The parka, which received its military stamp of approval when the US Army started to issue the M-1948 model, has been through several incarnations and has been associated with many youth subcultures (particularly the mod). Defined by its hood, its long form (which traditionally is cut so that the centre of the back hangs low, hence the name “fishtail”) and its ability to keep a man warm and dry, the parka is usually very spacious. Which is presumably why the man in this shot has accessorised his with a belt, a function of which is to hold the coat open so we can admire its detachable fleece lining and the denim jacket worn beneath it.
The jungle jacket
Photograph by Mr Marc Richardson
When it comes to sartorial one-upmanship, the winning tactic is to wear a piece of vintage clothing. Old, well-worn clothes have a depth and a substance that new pieces lack, regardless of how attractive they may be. In this case, our subject has laid his hands on a fantastic US Army jacket of unusual design; the absence of epaulettes, the slanted breast pockets and the lightweight fabric suggest this was originally designed to be worn in the tropics – it appears to be a Vietnam-era jungle jacket. Clothes from the Vietnam period have the added allure of being associated with 1960s counterculture, which was, ironically, an important part of Army life at that time.
The trench coat
Photograph by Mr George Elder
Early last century, Mr Thomas Burberry developed a coat he initially called the “Tielocken”. The coat was made from (then) innovative gabardine cotton, which kept the wearer dry, while allowing air to circulate, unlike the rather sweaty, early rubberised, waterproof coats. Tested under the most extreme circumstances by British Army officers in WWI, it came to be known as a “trench” coat. Today Tielockens are worn by men lucky enough to be leading much more comfortable lives, but who still appreciate the trench coat’s ability to keep them dry, as well as its masculine swagger.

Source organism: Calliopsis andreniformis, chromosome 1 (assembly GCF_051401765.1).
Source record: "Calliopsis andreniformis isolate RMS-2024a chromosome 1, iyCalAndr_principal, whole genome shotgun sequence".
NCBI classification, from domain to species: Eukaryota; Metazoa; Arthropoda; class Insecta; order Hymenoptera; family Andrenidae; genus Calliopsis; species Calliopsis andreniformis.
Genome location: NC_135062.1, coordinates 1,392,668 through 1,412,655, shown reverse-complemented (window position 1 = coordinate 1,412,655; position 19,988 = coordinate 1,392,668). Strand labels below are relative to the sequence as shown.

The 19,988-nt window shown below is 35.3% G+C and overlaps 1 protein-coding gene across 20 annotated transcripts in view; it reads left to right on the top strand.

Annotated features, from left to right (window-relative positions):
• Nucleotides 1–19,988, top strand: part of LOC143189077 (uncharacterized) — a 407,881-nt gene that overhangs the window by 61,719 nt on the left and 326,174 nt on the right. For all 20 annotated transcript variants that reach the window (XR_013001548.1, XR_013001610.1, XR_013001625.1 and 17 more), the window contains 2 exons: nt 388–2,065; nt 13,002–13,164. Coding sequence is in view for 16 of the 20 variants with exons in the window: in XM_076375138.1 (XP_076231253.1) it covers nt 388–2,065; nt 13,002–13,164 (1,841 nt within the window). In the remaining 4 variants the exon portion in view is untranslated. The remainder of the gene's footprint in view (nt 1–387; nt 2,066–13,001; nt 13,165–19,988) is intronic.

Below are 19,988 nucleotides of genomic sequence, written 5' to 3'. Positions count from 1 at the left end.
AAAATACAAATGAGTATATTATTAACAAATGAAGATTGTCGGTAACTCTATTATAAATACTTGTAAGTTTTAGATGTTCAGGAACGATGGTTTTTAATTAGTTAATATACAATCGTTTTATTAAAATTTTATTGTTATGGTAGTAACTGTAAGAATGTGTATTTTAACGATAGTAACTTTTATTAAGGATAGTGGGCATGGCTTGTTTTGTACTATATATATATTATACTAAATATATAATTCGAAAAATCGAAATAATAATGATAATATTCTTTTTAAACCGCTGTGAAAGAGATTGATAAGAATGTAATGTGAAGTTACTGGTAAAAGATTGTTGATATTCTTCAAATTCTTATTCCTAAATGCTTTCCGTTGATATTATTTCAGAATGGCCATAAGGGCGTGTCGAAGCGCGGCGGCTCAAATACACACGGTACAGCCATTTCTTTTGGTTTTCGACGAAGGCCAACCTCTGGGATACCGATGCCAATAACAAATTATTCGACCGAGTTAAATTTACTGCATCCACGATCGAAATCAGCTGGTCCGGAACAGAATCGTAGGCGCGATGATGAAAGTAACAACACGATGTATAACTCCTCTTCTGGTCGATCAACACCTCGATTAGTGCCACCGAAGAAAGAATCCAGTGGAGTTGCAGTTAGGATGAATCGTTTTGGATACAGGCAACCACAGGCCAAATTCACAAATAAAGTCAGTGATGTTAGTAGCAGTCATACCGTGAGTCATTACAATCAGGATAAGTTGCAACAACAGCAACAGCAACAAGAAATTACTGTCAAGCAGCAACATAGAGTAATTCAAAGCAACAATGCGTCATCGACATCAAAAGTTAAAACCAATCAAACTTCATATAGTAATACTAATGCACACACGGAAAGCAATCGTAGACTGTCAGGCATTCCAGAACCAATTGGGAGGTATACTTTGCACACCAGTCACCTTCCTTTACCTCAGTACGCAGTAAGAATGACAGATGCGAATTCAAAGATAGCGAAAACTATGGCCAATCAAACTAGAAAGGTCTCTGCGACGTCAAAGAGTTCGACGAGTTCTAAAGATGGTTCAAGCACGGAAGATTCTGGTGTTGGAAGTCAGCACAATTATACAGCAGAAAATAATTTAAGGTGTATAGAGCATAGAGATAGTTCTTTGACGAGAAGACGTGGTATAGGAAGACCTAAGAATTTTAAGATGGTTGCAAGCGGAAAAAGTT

The bomber jacket
Photograph by Guerreisms
From the original MA-1 model to the latest Nomex CWU-45, flying jackets have always been as sought after for the way they look as for the warmth that they afford. Cut to sit on the hips, because they’re designed to be worn while seated in a cockpit, bomber jackets invariably convey an active and sporty image, and so work as well for men who are in the air or on the ground. This olive-green version contrasts well with the double denim worn beneath it, and boasts an unusually full collar, which will come into its own when winter’s cold winds start to blow.
The leather flying jacket
Photograph by IMAXTree
When the leather A-1 flying jacket was introduced in 1927, few would have guessed that it represented merely the first pickings from such a rich seam of inspiration. Almost 90 years later the appeal of this garment burns as brightly as ever. As leather flight jackets evolved, they changed, although replicas of almost every iteration are still being made today. This sophisticated version of the G-1 model, which has a tan-coloured collar and waistband that contrast with the black leather, has an urban, contemporary edge. As it’s worn here with slim jeans, it’s important to note the jacket’s modern cut – an old baggy version wouldn’t have looked half as good.